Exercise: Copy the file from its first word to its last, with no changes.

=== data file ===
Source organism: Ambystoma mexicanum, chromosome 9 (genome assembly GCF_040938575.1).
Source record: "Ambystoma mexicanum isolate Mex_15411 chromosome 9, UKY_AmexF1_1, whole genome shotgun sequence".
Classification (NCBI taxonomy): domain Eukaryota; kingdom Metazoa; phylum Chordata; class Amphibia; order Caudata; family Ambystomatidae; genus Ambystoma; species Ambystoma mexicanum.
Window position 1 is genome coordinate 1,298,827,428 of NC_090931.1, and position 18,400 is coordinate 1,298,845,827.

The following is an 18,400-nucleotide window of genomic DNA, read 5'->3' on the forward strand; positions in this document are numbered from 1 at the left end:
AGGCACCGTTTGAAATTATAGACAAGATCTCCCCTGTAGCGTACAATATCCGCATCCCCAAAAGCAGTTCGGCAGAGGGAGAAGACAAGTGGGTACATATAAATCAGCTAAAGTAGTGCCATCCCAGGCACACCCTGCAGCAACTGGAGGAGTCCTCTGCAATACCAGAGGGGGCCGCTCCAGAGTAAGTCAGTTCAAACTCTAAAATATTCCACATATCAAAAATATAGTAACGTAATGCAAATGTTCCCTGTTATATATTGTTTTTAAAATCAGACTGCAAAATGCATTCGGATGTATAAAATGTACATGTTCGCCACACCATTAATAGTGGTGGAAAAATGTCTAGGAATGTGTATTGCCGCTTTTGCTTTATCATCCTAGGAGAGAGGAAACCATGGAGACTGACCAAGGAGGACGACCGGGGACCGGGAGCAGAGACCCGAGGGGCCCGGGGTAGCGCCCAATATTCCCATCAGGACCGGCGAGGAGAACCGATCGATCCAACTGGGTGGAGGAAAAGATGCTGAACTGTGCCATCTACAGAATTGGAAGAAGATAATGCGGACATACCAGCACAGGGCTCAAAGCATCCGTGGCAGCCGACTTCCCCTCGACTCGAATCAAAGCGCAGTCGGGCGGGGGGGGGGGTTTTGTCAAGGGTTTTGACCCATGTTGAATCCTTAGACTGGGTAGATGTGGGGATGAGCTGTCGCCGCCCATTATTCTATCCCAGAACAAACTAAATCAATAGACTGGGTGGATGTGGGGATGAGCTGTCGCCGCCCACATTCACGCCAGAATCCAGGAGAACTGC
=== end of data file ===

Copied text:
Source organism: Ambystoma mexicanum, chromosome 9 (genome assembly GCF_040938575.1).
Source record: "Ambystoma mexicanum isolate Mex_15411 chromosome 9, UKY_AmexF1_1, whole genome shotgun sequence".
Classification (NCBI taxonomy): domain Eukaryota; kingdom Metazoa; phylum Chordata; class Amphibia; order Caudata; family Ambystomatidae; genus Ambystoma; species Ambystoma mexicanum.
Window position 1 is genome coordinate 1,298,827,428 of NC_090931.1, and position 18,400 is coordinate 1,298,845,827.

The following is an 18,400-nucleotide window of genomic DNA, read 5'->3' on the forward strand; positions in this document are numbered from 1 at the left end:
AGGCACCGTTTGAAATTATAGACAAGATCTCCCCTGTAGCGTACAATATCCGCATCCCCAAAAGCAGTTCGGCAGAGGGAGAAGACAAGTGGGTACATATAAATCAGCTAAAGTAGTGCCATCCCAGGCACACCCTGCAGCAACTGGAGGAGTCCTCTGCAATACCAGAGGGGGCCGCTCCAGAGTAAGTCAGTTCAAACTCTAAAATATTCCACATATCAAAAATATAGTAACGTAATGCAAATGTTCCCTGTTATATATTGTTTTTAAAATCAGACTGCAAAATGCATTCGGATGTATAAAATGTACATGTTCGCCACACCATTAATAGTGGTGGAAAAATGTCTAGGAATGTGTATTGCCGCTTTTGCTTTATCATCCTAGGAGAGAGGAAACCATGGAGACTGACCAAGGAGGACGACCGGGGACCGGGAGCAGAGACCCGAGGGGCCCGGGGTAGCGCCCAATATTCCCATCAGGACCGGCGAGGAGAACCGATCGATCCAACTGGGTGGAGGAAAAGATGCTGAACTGTGCCATCTACAGAATTGGAAGAAGATAATGCGGACATACCAGCACAGGGCTCAAAGCATCCGTGGCAGCCGACTTCCCCTCGACTCGAATCAAAGCGCAGTCGGGCGGGGGGGGGGGTTTTGTCAAGGGTTTTGACCCATGTTGAATCCTTAGACTGGGTAGATGTGGGGATGAGCTGTCGCCGCCCATTATTCTATCCCAGAACAAACTAAATCAATAGACTGGGTGGATGTGGGGATGAGCTGTCGCCGCCCACATTCACGCCAGAATCCAGGAGAACTGC